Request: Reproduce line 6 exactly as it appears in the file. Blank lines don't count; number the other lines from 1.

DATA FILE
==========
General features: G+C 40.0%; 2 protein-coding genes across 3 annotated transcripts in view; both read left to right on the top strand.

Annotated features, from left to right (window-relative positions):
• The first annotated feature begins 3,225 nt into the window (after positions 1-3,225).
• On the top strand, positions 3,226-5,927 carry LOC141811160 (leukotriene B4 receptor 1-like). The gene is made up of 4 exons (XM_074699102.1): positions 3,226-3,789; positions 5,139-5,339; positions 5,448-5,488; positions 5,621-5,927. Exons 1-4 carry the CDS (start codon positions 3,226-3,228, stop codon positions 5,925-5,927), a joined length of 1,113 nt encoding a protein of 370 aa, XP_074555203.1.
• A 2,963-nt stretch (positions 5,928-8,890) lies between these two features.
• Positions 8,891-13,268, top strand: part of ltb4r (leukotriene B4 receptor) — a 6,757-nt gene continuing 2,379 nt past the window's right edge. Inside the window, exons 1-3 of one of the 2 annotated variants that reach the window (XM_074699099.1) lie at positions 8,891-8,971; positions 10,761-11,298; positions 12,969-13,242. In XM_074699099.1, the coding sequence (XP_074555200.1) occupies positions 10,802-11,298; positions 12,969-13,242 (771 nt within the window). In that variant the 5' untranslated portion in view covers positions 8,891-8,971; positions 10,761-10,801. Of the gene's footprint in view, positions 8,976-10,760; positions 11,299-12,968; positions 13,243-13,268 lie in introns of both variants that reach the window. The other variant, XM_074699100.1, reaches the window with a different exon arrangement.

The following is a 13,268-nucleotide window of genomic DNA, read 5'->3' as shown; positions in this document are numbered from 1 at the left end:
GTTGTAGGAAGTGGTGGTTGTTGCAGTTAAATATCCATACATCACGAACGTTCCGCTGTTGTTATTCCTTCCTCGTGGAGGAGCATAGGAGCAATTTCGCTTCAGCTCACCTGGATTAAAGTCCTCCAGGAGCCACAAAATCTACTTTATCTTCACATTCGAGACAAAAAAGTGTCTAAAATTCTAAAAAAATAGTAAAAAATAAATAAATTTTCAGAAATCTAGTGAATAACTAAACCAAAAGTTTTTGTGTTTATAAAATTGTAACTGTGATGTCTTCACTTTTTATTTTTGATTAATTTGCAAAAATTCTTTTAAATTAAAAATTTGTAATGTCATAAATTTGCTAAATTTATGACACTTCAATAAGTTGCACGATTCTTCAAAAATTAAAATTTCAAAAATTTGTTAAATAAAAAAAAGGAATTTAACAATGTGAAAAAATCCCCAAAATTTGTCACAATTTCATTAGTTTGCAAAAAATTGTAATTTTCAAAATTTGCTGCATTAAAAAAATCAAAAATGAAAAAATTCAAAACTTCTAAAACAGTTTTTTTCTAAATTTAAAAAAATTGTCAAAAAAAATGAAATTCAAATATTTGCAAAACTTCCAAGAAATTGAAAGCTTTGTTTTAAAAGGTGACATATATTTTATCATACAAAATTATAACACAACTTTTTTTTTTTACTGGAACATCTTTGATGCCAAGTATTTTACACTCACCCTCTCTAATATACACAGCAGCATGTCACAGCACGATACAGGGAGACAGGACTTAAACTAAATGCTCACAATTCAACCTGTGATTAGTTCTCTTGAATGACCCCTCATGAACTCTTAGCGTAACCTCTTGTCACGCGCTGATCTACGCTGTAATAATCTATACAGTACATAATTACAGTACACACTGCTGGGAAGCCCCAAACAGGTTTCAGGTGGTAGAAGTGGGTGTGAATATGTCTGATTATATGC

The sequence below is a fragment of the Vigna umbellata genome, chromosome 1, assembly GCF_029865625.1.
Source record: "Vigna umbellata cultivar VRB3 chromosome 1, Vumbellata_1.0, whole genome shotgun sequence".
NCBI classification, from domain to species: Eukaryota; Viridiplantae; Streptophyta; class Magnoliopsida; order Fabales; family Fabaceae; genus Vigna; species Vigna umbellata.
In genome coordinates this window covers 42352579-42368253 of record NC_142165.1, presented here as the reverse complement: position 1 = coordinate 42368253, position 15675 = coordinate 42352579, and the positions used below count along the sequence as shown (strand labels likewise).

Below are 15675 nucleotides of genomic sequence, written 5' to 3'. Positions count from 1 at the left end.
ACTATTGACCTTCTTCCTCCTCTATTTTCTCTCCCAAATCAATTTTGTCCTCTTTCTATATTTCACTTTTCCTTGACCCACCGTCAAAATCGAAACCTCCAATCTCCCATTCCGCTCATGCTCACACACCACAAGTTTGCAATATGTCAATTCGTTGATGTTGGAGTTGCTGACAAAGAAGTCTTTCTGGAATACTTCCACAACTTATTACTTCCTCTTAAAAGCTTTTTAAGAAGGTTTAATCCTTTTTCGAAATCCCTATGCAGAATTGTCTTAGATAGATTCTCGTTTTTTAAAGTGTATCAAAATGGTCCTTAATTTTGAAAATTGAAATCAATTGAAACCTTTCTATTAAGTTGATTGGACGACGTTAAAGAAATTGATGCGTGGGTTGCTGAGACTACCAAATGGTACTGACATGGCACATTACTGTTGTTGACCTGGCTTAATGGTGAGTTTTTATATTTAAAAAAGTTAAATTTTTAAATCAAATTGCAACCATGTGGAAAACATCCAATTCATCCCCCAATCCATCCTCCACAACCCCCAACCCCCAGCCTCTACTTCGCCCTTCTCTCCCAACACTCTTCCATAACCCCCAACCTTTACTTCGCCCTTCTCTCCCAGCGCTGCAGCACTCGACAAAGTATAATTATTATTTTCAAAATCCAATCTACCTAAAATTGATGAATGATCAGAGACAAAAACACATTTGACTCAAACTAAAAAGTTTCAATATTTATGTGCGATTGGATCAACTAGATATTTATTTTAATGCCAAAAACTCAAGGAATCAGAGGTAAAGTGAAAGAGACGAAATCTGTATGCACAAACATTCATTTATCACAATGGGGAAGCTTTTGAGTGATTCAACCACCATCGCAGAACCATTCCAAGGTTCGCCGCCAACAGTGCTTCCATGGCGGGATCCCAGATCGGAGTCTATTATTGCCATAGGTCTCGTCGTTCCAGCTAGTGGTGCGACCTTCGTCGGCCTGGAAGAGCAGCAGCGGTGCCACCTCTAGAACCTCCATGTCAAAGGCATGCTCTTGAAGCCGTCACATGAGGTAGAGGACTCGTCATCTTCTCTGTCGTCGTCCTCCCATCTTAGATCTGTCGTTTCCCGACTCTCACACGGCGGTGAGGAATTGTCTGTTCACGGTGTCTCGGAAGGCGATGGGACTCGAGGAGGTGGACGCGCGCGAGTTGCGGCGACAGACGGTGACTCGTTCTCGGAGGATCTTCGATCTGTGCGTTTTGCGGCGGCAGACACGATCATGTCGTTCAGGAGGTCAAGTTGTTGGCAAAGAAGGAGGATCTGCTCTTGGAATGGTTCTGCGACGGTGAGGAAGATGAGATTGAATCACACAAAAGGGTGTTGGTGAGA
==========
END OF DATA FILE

• Positions 8,891-13,268, top strand: part of ltb4r (leukotriene B4 receptor) — a 6,757-nt gene continuing 2,379 nt past the window's right edge. Inside the window, exons 1-3 of one of the 2 annotated variants that reach the window (XM_074699099.1) lie at positions 8,891-8,971; positions 10,761-11,298; positions 12,969-13,242. In XM_074699099.1, the coding sequence (XP_074555200.1) occupies positions 10,802-11,298; positions 12,969-13,242 (771 nt within the window). In that variant the 5' untranslated portion in view covers positions 8,891-8,971; positions 10,761-10,801. Of the gene's footprint in view, positions 8,976-10,760; positions 11,299-12,968; positions 13,243-13,268 lie in introns of both variants that reach the window. The other variant, XM_074699100.1, reaches the window with a different exon arrangement.